Judging by the daily pronouncements of international economic foundations, governments and think tanks everywhere, the world is looking to entrepreneurs to cure all our ills – and especially to get us out of the rut of a recession. Implicit to this rallying cry is the assumption that we know what an entrepreneur is, and that we understand the essence of what makes a good one.
If you take to the internet in search of enlightenment on this point, you will be inundated with millions of confusingly contradictory references. Here are three randomly selected examples:
A: Entrepreneurs are ambitious, confident, passionate, see the bigger picture, people persons, risk-takers, unafraid of failure, opportunity-spotters, financial thinkers, action- oriented.
B: Entrepreneurs defy characterisation; money means little to them, they’re fanatic about their mission, they have modest beginnings. Not iconic leaders, they are impatient and unconventional but don’t take risks for the sake of taking risks.
C: The sole differentiator between those who run their own businesses and those who do not is access to start up capital.
Interesting maybe, but far from consensual. ‘Entrepreneur’ is clearly a portmanteau word; broad and suggestive rather than in any way definitive. Its implied dynamism and energy, combined with a chameleon-like capacity to accommodate any viewpoint, make it ideal as a rallying cry and it seems to have been widely hijacked for such purposes. What the rallying cry is really saying is “we need more business success urgently – lots more”, and you can’t really argue with that.
The one thing that everyone agrees on is that entrepreneurialism is all about ‘enterprise’ and that, of course, may take a myriad of forms. Anyone inspired to get actively involved at the sharp end of this crusade is going to need more than vague generalisations. In order to operationalise, to actually do something, you need certainty rather than theories, and captivating slogans.
One common assumption about entrepreneurs is that they are risk-loving lone wolves operating without any of the securities of corporate life. It seems paradoxical, therefore, that big corporates and the public sector are actively urged towards greater entrepreneurial activity.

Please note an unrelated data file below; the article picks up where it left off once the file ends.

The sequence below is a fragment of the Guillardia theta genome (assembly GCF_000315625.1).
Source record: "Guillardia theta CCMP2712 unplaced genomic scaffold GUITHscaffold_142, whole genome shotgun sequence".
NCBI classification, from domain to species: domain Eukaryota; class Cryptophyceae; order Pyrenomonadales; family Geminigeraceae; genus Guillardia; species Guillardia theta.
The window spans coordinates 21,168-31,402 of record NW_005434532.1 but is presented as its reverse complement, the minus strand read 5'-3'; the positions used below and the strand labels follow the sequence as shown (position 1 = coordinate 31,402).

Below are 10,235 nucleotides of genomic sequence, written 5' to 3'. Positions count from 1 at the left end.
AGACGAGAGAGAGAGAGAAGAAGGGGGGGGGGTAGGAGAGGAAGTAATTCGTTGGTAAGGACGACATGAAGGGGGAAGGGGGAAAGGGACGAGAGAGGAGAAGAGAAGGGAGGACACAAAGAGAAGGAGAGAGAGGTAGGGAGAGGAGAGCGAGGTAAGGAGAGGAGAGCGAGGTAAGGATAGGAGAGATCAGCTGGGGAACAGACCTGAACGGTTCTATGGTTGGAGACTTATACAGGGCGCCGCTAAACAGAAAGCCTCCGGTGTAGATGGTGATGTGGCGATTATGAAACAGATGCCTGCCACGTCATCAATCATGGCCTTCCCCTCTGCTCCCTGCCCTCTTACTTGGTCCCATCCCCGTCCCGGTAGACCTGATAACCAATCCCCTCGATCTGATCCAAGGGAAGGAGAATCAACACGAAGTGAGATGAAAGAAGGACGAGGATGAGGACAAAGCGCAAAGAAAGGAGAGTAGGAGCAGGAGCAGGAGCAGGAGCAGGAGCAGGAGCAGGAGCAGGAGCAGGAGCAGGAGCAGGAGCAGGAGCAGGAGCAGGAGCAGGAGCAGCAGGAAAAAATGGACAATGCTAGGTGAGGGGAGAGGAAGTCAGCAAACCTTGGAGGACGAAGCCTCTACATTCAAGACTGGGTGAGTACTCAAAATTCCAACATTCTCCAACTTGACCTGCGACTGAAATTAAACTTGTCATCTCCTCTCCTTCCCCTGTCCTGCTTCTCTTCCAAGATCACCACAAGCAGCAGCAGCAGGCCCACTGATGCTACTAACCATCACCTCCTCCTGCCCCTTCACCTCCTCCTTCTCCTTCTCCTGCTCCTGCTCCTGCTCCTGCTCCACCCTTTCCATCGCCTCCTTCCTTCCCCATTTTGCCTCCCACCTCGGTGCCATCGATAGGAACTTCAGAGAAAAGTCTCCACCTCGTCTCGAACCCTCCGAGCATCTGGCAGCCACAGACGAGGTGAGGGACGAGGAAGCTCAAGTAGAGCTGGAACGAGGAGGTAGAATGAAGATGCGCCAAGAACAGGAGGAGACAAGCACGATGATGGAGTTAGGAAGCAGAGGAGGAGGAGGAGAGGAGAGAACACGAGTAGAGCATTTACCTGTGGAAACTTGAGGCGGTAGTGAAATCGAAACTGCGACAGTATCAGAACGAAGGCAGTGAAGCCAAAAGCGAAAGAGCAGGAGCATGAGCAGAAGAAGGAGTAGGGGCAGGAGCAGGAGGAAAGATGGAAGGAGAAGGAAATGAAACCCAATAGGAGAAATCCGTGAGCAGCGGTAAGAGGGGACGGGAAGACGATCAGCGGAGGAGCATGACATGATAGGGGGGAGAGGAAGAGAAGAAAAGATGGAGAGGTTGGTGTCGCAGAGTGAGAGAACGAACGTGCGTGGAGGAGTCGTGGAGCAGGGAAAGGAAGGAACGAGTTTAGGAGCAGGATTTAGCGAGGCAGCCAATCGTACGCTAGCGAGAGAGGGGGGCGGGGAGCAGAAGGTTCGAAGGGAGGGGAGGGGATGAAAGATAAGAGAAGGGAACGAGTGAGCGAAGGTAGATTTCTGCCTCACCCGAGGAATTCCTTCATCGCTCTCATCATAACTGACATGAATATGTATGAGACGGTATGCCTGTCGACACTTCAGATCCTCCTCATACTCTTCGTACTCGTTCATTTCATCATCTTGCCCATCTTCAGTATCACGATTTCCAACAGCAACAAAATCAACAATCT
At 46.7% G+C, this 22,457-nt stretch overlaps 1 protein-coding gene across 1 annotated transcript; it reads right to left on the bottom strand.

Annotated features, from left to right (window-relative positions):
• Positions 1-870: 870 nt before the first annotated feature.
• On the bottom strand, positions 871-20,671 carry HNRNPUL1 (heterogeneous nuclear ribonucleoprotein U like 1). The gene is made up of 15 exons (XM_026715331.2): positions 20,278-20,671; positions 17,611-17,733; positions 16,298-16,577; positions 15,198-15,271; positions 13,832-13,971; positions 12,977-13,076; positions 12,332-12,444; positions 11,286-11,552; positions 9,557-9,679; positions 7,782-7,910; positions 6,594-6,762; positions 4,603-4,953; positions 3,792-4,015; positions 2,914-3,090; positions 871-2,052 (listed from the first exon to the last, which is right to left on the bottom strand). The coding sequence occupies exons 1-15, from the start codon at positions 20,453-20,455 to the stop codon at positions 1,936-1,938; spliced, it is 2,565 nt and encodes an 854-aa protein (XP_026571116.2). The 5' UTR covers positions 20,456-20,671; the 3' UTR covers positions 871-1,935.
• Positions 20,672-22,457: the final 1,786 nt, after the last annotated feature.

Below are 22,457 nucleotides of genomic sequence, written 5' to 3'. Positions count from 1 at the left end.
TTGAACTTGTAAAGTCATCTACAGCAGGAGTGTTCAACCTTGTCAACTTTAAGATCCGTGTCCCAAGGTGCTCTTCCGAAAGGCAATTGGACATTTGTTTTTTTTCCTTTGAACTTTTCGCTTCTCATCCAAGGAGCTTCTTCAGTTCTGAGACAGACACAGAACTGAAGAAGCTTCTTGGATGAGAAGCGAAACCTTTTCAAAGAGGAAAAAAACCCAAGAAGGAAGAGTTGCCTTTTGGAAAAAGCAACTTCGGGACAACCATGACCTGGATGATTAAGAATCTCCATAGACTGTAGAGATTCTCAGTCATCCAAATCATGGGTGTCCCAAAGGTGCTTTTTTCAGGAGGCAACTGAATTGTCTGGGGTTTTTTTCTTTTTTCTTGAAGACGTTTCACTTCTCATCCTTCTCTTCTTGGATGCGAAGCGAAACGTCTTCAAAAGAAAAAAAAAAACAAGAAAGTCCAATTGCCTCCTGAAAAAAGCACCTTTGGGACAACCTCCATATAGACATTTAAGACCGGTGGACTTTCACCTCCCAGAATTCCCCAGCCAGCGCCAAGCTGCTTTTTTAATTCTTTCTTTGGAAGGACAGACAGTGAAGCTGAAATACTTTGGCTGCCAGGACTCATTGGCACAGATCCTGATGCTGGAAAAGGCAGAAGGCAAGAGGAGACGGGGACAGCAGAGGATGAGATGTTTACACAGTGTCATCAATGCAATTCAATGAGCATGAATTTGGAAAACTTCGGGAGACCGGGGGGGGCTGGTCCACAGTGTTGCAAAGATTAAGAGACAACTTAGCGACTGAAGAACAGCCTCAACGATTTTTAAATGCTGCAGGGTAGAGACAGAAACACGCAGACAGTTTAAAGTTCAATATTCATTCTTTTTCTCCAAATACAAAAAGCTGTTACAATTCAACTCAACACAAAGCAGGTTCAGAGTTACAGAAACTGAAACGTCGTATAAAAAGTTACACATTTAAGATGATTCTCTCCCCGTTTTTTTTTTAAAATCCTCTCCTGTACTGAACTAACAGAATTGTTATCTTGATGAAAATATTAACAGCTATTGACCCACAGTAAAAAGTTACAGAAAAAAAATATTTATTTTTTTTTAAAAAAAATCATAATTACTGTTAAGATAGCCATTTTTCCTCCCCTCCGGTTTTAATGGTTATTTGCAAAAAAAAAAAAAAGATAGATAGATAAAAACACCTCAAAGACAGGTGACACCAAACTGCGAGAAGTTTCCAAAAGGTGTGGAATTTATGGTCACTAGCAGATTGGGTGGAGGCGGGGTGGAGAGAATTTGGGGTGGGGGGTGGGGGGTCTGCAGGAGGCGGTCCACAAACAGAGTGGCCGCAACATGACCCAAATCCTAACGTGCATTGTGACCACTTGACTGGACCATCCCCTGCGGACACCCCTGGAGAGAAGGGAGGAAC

This contradiction highlights an essential first distinction to be made in moving from rallying cry to operational reality. There is clearly an important difference between enterprise within an established organisation, with its structures, culture and pension scheme, and enterprise associated with a start up situation with no safety nets or parachutes. An individual who succeeds in one may indeed be a disaster in the other.
In 1978, Gifford and Elizabeth Pinchot coined the term ‘intrapreneur’ to describe the former and this differentiation is important in clarifying the challenges involved in each and the talents likely to be important to success. Risk taking, decision making, dealing with people, internal politics and managing change all have very different meanings and implications in these two situations.
The second requirement is to focus on what ‘successful enterprise’ means within a particular industry or situation, what the challenges are and what talents and competencies might be required to deal with them. Different personality characteristics may be an asset, a limitation or a liability in one situation but play out very differently in another, and success will depend on getting the priorities right.
Using this ‘tailored’ approach, PCL recently worked on a national government project with the objective of identifying individuals with enterprise-related profiles. The agreed project blueprint differentiated between entrepreneurs and intrapreneurs, prioritising different competencies and personality characteristics for each.
The PROFILE: MATCH personality questionnaire was then configured to focus on eight specific competencies and associated personality traits for two distinctly different types of entrepreneurial leadership:
An intrapreneur – where there is capability for driving enterprise initiatives within an organisation.
An entrepreneur – where strengths are best served working for themselves.
The results are being used to steer project participants to appropriate training and higher education. The eventual outcomes in terms of entrepreneurial success will not be known for some time, but we are very confident that they will enter that training with greater self- awareness and a clearer grasp of their talents and personal challenges.
Originally published in March 2013. To view the original article, please click here.